PHOENIX - Tom Chabin, who lived on the Hopi and Navajo reservations for about 25 years, is running for the Arizona Corporation Commission to root out corruption.
Chabin and Bill Mundell are running unopposed for the three seats that are open Aug. 30 in the Democratic primary. Five Republicans are running in their own primary: incumbents Robert Burns and Andy Tobin, Arizona House State District 21 Rep. Rick Gray, former Arizona State Sen. Al Melvin and former Maricopa County Judge Boyd Dunn.
The winners will square off Nov. 8 in the general election. Those elected will serve four year terms.
Chabin, who served on the Tuba City School District Governing Board, said he wants to restore integrity to the Arizona Corporation Commission by creating a buffer between it and the utilities it regulates.
"Every boundary has been crossed. There is the appearance of the commissioners being corrupted and controlled by the utilities. This would be recognized by anybody," he said.
The Arizona Corporation Commission regulates utilities, the forming of corporations and oversees powerlines, pipeline safety, railroad crossing safety and establishes utility rates for every utility in Arizona.
APS has proposed rate increases that will average 8 percent per residence. Chabin doesn't want this to go before a commission that will pass it automatically.
He said Salt River Project has the same amount of customers, 1.2 million, as APS, but SRP has asked for a 3 percent reduction on its own since it is not regulated by the ACC. He said APS wants to add a demand-charge system that could run some residential customers as much as $200 per month.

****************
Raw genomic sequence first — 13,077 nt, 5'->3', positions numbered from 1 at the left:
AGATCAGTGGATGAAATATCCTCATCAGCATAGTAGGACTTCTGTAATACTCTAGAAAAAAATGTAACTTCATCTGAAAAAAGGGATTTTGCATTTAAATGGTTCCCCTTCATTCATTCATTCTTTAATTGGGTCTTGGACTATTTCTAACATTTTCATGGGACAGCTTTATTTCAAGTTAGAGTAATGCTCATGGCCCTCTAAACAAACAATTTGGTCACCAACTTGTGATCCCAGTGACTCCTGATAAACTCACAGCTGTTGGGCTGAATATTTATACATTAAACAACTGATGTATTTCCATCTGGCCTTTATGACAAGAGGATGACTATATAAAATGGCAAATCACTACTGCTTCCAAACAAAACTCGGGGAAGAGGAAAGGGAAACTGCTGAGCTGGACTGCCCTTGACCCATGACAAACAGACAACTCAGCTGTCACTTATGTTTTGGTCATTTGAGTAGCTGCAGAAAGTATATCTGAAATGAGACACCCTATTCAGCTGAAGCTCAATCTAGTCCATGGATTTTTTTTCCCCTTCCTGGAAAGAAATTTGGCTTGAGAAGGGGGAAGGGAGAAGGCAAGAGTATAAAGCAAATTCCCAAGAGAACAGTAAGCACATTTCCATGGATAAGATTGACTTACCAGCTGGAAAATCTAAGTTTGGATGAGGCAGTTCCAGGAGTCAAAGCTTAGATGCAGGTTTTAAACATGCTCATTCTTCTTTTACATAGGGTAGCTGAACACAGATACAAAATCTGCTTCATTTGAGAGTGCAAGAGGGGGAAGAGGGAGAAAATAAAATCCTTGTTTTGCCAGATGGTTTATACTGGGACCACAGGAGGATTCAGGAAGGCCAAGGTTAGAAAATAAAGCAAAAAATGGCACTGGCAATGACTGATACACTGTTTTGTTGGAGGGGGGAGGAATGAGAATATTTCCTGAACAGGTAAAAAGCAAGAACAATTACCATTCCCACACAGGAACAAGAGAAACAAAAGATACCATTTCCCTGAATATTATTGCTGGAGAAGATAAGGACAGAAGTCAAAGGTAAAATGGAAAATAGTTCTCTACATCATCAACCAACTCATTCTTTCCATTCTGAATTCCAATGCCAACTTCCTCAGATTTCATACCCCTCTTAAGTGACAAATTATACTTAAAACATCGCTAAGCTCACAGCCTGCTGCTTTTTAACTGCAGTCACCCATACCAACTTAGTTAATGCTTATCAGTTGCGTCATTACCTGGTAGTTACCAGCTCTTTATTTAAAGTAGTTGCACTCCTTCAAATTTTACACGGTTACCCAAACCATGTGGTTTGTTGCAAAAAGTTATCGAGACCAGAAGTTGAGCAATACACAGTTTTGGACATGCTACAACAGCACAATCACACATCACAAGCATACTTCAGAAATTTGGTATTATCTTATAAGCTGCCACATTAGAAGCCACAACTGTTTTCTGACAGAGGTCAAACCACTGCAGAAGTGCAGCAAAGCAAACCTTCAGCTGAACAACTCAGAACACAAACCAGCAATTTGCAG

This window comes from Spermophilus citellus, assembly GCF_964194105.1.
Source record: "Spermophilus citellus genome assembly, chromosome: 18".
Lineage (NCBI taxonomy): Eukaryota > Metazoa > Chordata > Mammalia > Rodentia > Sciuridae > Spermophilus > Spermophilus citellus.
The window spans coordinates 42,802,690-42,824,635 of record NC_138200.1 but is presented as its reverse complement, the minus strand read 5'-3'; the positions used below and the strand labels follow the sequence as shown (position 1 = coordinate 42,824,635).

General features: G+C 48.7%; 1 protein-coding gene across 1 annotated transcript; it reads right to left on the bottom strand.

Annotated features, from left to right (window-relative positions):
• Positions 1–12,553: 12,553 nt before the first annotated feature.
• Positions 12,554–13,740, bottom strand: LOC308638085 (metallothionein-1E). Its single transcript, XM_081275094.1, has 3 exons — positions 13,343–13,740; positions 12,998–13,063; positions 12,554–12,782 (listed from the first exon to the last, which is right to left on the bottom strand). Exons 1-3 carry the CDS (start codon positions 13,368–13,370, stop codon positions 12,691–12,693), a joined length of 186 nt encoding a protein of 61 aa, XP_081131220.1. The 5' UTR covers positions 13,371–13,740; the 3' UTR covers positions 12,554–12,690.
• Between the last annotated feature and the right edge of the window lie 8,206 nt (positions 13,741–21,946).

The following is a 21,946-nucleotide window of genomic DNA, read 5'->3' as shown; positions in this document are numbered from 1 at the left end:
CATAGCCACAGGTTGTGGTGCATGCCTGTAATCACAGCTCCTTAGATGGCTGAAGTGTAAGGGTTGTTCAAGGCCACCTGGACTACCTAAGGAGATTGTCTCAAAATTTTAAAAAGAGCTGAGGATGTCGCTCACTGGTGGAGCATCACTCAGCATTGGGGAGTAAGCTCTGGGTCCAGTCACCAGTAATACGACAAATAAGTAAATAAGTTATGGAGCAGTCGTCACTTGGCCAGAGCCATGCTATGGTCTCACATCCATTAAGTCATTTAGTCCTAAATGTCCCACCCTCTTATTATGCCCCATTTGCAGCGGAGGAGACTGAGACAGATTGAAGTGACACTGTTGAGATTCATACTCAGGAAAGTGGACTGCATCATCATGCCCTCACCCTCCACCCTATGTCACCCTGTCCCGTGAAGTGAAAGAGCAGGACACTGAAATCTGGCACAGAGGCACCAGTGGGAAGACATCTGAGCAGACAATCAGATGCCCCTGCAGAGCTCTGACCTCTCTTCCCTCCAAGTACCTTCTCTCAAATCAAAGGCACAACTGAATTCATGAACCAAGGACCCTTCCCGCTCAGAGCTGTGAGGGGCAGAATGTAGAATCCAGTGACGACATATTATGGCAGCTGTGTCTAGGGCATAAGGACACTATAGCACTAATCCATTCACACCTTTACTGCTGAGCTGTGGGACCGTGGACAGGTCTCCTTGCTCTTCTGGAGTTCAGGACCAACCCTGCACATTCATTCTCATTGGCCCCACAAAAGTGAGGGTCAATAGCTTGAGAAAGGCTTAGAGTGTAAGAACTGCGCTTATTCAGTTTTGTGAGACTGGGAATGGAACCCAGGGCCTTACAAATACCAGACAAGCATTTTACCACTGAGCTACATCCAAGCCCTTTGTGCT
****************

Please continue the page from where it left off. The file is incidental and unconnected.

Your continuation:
"That would be a tremendous spike on a bill," he said. "Good commissioners would ask why APS needs this."
Chabin said three years ago APS made $380 million, two years ago APS made $408 million and last year APS made $460 million. He said the top five APS executives made over $25 million each last year, so he questions why APS needs a rate increase.
"The bottom line is, given these profits and given this pay and their investments in dark money, why do they need another nickel of their customers' dime?" he asked.
Chabin said that APS donated $3 million into election campaigns two years ago to defeat moderate Republicans in the primary and then to beat the Democrats in the general election. He points to concerns that Arizona Corporation Commissioner Bob Stump was communicating with dark money campaigns, APS and the two Republican candidates who were elected during the election two years ago.
Much of that was dark money; funds that go into political organizations that have no legal obligation to disclose their donors.
Over a year ago, then commissioner Susan Bitter Smith, under investigation for a conflict of interest, resigned just before the Arizona Supreme Court was to hear her case.
Arizona Gov. Doug Ducey then appointed former House Speaker Andy Tobin to replace her. Before Tobin was sworn in, he learned that he might have a conflict of interest because his son works for a solar company and his brother worked for a telecommunication company regulated by the commission. The state legislature voted to change the law.
ACC Commissioner Bob Burns wanted to look into the finances of APS, but APS has so far resisted.
Chabin questions what the FBI is investigating and whether the current commissioners can be trusted.